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NEVADAFWO: Building Schoolyard Habitats
California-Nevada Offices , July 27, 2011
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Teachers Lynn Clifton (right), from Crestwood Elementary School in Las Vegas, and Janie Lampron (left), from Ober Elementary in Summerlin, NV, plant native Mojave plants in a raised  bed for a pollinator garden at C.T. Sewell Elementary School.  Both C.T. Sewell and Ober Elementary Schools have received Service funding  for School Yard Habitat projects.  Crestwood Elementary is in the planning process and hopes to have a project in the near future.
Teachers Lynn Clifton (right), from Crestwood Elementary School in Las Vegas, and Janie Lampron (left), from Ober Elementary in Summerlin, NV, plant native Mojave plants in a raised bed for a pollinator garden at C.T. Sewell Elementary School. Both C.T. Sewell and Ober Elementary Schools have received Service funding for School Yard Habitat projects. Crestwood Elementary is in the planning process and hopes to have a project in the near future. - Photo Credit: Jeannie Stafford/USFWS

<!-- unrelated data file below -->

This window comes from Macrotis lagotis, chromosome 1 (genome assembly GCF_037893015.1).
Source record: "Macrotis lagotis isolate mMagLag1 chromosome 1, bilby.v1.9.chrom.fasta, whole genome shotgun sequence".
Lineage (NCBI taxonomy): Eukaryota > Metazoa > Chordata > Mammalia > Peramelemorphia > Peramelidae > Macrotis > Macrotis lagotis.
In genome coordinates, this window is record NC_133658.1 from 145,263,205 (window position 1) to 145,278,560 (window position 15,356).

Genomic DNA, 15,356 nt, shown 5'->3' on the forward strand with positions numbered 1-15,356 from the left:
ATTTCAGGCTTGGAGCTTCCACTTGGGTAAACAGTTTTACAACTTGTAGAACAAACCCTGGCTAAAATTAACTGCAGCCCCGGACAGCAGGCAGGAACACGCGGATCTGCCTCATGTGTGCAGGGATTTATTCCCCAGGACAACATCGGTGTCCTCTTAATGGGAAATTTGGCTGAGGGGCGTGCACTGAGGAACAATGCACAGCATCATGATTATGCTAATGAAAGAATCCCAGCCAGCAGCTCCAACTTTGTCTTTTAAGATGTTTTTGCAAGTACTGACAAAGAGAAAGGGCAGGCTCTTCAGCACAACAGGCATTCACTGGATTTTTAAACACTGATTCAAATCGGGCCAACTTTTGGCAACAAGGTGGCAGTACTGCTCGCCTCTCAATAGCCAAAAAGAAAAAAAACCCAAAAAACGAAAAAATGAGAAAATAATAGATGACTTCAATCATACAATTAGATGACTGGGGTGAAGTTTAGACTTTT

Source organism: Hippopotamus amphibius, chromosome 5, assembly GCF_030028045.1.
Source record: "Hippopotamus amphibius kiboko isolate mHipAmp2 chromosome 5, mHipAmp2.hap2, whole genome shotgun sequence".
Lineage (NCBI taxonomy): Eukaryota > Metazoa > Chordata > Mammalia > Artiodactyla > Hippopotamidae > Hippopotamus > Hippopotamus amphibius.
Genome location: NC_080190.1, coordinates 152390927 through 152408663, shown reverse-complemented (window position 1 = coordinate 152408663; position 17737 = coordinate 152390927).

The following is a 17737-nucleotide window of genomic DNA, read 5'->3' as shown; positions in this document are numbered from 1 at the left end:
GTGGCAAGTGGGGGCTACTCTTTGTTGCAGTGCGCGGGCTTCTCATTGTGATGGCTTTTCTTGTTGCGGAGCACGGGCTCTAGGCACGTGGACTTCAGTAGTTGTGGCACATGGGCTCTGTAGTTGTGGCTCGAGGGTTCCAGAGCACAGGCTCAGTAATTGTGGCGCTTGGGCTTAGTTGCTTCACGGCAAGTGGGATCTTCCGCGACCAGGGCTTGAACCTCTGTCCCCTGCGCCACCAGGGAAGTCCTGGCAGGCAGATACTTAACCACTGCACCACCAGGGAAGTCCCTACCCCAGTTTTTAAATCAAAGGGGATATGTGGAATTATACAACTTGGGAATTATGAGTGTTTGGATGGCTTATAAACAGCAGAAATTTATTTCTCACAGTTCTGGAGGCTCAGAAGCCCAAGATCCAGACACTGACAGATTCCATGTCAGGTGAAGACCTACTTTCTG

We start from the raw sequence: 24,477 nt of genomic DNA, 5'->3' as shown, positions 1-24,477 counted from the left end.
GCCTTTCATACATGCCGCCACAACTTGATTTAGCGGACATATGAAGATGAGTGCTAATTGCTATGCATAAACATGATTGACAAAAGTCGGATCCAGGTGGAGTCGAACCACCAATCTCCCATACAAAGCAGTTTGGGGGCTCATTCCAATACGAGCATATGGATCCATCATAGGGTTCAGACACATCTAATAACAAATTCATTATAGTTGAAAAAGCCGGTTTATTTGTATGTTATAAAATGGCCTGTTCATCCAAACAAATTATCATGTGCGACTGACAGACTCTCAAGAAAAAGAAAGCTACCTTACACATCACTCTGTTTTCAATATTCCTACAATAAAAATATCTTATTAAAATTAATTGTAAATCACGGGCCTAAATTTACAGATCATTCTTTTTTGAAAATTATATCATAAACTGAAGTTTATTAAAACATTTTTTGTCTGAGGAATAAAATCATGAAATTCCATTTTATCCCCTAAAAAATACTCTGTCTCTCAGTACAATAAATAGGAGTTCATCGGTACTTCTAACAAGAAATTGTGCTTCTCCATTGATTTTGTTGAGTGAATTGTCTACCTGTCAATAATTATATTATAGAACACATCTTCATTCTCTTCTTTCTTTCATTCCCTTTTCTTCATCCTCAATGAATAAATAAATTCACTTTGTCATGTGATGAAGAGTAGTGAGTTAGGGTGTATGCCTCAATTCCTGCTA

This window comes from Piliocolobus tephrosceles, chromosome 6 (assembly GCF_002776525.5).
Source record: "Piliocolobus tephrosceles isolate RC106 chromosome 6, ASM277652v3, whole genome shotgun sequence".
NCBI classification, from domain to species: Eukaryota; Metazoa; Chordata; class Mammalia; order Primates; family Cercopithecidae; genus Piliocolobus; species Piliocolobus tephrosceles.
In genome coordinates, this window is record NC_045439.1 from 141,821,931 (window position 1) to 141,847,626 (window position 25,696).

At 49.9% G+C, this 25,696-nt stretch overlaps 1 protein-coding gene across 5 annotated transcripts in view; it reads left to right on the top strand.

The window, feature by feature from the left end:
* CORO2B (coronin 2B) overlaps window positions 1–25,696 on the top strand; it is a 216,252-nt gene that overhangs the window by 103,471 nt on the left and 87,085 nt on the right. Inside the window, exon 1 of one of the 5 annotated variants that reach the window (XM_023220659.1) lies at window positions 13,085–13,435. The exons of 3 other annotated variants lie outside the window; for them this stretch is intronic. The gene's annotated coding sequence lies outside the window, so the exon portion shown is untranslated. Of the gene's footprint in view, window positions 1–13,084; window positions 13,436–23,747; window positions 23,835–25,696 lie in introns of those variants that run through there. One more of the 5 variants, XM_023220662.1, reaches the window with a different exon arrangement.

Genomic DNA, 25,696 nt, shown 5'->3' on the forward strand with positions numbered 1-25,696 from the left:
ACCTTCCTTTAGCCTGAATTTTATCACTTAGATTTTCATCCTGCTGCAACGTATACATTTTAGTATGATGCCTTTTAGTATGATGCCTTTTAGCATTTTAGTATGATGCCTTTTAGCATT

By Jeannie Stafford, public affairs specialist, Nevada FWO

As part of the U.S. Fish and Wildlife Service’s continuing commitment to connecting people with nature, Michelle Hunt, the Nevada FWO’s Schoolyard Habitat Coordinator, and 12 teachers and partners attended the Earth Partnership for Schools Institute Train-The-Trainer last summer. These trained facilitators developed and provided Mojave Desert restoration and Great Basin and Sierra Nevada restoration program training to teachers in both southern and northern Nevada this spring.

The facilitators are hopeful the teachers that attended the training will return to their schools and together, with their students, create a schoolyard habitat project on school grounds that they can use for years to come. By having students transform school landscapes into natural habitats, their studies of science, math and related subjects will be enhanced by experiencing "hands-on" learning outdoors.

These student-driven projects are ecologically sound, enhancing the wildlife habitat and aesthetics of their campuses. Typical projects created through this program include: wetlands, meadows, forests and variations among them based on specific ecoregions. Many projects are planned through multiple phases and become more dynamic over time as children from various classes build upon the existing work of past students. 


Contact Info: Jeannie Stafford, 775-861-6300, jeannie_stafford@fws.gov



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